Be patient and pick your battles.

The end result does not tell the entire story

Despite the results, we are only able to influence the athlete from an athletic standpoint. We have no control over a multitude of factors such as weather, how equipment runs, or the standards of the playing surfaces and how these may change during an event.  

Life is a learning process

If you take every experience and learn from it you will be better than the day before.  If you consistently evaluate your methods and philosophies, you will continue to improve as a coach or scientist.  Stagnant individuals are complacent…we must push the boundaries - even when it is not the norm.  

Just because a certain way of doing things has worked for years doesn’t mean they shouldn’t be critically evaluated.   


I have taken the 10 days since the end of the Luge events at the Sochi Olympic Games to reflect upon not only the Games, but the World Cup season, and the previous 4 years.  It is important we keep the entire picture in mind - and are not blinded by the latest results.

What this team has accomplished over the past 4 years is nothing sort of amazing.  I have had the privilege of working with great individuals and a coaching staff that demands excellence from everyone.  

The Canadian Luge Team had three 4th place finishes.  Truly gut-wrenching for the athletes involved.  But I am confident that this experience will make them better.  Prepare them better for Pyeong Yang.  It will also make me a better coach.  I can’t wait to get started.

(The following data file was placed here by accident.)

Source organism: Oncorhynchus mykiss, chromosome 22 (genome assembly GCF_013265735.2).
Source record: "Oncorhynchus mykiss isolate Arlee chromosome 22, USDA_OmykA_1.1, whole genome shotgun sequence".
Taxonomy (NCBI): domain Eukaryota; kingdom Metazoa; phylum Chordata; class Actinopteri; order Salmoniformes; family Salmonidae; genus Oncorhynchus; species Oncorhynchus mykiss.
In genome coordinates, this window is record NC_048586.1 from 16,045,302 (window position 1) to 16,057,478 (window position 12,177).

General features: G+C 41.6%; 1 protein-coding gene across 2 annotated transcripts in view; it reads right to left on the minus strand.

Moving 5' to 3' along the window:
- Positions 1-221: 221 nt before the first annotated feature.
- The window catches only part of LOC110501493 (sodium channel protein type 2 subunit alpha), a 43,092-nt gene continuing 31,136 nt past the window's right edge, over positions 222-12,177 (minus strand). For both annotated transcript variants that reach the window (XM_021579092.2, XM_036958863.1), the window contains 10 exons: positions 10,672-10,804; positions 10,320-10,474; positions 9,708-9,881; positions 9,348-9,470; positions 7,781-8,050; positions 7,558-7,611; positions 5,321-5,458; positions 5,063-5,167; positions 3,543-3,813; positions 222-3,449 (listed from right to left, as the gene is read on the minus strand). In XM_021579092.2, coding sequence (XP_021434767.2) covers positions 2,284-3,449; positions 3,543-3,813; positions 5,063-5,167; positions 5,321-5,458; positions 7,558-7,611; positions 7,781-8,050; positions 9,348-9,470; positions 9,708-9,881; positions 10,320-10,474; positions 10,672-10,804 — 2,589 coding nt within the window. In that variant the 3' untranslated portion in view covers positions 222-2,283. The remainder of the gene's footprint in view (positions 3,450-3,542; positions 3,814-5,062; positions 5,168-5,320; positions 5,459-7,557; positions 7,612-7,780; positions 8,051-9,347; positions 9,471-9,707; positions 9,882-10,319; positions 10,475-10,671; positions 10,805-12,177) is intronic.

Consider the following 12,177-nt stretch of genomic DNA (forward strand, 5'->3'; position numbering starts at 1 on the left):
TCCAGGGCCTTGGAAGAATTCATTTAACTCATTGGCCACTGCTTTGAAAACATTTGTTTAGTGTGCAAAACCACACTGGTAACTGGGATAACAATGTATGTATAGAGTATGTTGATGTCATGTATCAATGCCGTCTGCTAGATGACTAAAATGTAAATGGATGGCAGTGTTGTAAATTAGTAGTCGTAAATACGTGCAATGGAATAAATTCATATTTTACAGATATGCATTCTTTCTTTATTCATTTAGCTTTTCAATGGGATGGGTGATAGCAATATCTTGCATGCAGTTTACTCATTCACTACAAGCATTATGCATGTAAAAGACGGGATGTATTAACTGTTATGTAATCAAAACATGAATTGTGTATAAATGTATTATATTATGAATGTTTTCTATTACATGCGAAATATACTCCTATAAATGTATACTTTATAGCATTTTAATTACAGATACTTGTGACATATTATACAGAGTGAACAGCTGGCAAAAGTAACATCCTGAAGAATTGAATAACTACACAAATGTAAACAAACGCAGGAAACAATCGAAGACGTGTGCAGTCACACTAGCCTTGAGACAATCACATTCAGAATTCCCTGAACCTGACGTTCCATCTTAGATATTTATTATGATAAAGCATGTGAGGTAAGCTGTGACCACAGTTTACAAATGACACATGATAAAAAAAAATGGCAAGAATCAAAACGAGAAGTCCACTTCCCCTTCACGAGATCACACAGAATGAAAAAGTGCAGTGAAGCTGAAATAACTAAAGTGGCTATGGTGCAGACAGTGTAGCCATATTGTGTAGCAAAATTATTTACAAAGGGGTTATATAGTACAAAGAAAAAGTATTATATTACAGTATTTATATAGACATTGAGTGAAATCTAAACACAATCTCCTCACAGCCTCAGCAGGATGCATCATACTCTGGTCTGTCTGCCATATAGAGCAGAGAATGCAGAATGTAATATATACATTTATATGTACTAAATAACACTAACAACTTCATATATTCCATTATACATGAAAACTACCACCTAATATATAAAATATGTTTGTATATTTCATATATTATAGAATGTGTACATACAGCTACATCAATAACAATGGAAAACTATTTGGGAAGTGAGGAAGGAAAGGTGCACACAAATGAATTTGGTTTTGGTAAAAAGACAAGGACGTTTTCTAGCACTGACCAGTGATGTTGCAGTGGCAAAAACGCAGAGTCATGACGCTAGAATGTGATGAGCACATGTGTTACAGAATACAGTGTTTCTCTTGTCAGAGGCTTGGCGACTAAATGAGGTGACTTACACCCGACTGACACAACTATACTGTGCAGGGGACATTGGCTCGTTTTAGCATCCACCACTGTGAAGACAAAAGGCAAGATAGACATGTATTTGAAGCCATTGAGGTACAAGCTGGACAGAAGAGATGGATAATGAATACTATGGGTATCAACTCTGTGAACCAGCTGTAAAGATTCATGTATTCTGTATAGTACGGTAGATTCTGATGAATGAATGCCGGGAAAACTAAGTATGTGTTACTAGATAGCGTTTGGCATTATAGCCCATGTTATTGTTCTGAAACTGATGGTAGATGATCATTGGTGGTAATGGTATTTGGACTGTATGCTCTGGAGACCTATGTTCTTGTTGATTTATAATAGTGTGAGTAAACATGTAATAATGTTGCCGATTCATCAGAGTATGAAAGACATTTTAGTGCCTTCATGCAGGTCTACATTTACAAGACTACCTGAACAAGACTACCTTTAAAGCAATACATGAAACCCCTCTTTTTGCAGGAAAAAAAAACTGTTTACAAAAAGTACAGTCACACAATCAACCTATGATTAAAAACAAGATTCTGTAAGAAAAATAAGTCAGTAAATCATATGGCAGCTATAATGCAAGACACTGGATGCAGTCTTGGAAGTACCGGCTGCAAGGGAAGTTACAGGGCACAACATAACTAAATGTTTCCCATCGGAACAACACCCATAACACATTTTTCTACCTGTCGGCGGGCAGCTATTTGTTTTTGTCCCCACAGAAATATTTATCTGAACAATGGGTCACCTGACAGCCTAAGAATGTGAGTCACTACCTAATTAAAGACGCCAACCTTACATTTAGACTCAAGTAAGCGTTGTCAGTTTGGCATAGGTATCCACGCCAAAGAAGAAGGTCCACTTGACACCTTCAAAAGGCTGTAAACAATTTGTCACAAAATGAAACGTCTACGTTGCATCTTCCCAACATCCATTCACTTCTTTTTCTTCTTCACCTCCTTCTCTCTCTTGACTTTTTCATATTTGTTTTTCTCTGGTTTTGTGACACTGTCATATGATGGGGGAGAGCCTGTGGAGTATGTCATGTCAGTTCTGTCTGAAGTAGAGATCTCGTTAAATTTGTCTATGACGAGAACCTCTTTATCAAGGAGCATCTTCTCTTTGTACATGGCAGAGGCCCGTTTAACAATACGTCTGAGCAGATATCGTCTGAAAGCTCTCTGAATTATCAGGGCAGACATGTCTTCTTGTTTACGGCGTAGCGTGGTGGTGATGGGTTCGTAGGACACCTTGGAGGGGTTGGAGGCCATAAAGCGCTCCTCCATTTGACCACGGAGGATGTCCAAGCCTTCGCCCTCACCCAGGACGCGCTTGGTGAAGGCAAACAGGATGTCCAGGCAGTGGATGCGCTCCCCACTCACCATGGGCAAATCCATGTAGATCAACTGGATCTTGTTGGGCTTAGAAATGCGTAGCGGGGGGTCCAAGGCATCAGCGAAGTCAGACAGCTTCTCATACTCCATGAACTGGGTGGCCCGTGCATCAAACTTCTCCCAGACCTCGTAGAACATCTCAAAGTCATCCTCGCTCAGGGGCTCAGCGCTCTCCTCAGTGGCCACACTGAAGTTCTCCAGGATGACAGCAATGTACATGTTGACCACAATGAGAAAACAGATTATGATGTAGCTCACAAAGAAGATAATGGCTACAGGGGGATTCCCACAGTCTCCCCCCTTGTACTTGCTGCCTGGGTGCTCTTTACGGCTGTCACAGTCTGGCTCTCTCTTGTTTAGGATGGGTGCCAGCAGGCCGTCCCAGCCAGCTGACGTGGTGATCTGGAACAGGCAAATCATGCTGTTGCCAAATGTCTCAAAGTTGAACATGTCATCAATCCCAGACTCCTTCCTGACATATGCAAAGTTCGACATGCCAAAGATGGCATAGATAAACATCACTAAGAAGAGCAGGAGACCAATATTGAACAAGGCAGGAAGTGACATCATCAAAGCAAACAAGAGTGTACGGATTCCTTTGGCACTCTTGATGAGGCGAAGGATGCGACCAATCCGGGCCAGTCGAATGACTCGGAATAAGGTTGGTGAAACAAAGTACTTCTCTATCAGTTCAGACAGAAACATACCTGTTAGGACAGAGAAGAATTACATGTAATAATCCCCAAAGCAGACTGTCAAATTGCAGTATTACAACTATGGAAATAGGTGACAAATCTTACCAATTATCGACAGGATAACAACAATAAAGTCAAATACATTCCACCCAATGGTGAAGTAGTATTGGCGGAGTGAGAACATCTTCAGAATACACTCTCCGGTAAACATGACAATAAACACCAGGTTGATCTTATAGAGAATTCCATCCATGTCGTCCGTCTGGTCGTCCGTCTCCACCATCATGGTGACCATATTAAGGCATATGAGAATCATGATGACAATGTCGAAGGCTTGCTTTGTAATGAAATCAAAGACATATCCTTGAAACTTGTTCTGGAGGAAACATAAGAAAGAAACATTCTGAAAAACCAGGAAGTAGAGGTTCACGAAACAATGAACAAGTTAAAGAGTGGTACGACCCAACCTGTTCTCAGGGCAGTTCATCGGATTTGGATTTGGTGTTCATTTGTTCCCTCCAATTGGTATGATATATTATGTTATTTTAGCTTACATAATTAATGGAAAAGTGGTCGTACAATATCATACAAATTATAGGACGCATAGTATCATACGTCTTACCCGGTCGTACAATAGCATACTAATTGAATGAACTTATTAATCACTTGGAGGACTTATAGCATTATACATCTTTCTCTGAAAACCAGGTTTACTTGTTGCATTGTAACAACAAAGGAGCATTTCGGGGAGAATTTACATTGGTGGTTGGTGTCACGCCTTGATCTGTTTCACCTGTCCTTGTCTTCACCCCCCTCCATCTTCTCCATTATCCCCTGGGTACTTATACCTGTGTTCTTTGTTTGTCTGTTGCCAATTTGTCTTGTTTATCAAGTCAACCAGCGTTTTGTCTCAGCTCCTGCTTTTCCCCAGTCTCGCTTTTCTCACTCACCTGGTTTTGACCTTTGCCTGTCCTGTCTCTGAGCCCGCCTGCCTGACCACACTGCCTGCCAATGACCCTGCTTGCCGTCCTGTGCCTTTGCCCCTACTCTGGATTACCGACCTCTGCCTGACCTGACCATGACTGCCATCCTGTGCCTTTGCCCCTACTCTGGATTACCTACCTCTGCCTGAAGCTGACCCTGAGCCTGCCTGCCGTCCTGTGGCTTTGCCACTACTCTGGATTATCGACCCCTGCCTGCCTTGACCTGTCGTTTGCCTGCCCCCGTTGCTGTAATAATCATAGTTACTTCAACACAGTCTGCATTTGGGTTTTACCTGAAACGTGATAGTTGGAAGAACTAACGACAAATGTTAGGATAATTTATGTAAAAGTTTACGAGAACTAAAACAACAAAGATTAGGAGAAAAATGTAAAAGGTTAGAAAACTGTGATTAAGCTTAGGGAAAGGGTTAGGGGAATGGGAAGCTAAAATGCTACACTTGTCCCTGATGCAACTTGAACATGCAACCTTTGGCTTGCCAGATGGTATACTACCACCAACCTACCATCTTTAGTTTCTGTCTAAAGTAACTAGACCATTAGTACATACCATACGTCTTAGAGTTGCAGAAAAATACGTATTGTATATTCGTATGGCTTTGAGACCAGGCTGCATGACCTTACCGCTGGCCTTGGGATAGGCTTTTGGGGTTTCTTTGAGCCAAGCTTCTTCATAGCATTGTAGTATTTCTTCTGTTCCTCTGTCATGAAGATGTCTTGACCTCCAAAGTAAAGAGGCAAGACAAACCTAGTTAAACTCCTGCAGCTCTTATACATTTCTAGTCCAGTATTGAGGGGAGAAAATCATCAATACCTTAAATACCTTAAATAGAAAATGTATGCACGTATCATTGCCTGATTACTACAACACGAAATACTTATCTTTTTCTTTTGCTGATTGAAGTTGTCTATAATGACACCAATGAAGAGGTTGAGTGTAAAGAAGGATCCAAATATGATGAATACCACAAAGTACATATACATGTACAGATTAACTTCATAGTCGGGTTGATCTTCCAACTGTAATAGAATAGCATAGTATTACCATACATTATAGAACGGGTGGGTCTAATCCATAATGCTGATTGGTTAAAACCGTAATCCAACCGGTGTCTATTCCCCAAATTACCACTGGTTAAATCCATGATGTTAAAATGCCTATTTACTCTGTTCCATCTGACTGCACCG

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Jeremiah Barnert is currently a Head Strength and Conditioning coach with the Canadian Sport Institute- Calgary.  Jeremiah has worked with a number of athletes across winter and summer sports including Luge, Wrestling, Rugby, and Soccer.  In his short time at the CSI, Jeremiah has worked with numerous World and Olympic medalists across a wide range of disciplines. 

Jer owns a ranch, where he raises grass-fed cattle, he's a real decent guy, and you should give him a follow on Twitter if you're interested in his views.

Saturday, 15 February 2014

sport science...what's the point?

This is a guest-post by Canadian Strength Coach and Sport Scientist Matt Jordan.  He is currently in Sochi for the 2014 Olympic Games, where is is supporting the Canadian Alpine Ski Team.  We sat down, and also discussed over email a few topics.  I'm going to roll a few of them into a Q&A, but this one needed its own forum.

The questions was:

sport science...what's the point?


The first point of sport science for me is to quantify the impact of my training program.  I have a hard time with strength coaches who have a high level of perceived success based on them having a handful of supremely talented athletes on their client list who would be great despite the training program.  I also have a hard time with strength coaches who browse the scientific literature, use scientific terminology and claim a cause-effect relationship between their programs and performance, but never actually measure anything themselves.  Essentially they cherry-pick the scientific literature when it suits them, criticize science as being 10 years behind the times when it doesn’t, and never do anything to quantify impact in their own approach.  I’m not saying a strength coach has to go to the lengths to publish studies, but I do think it’s reasonable for us to be expected to know what matters, measure what matters and show that we changed what matters.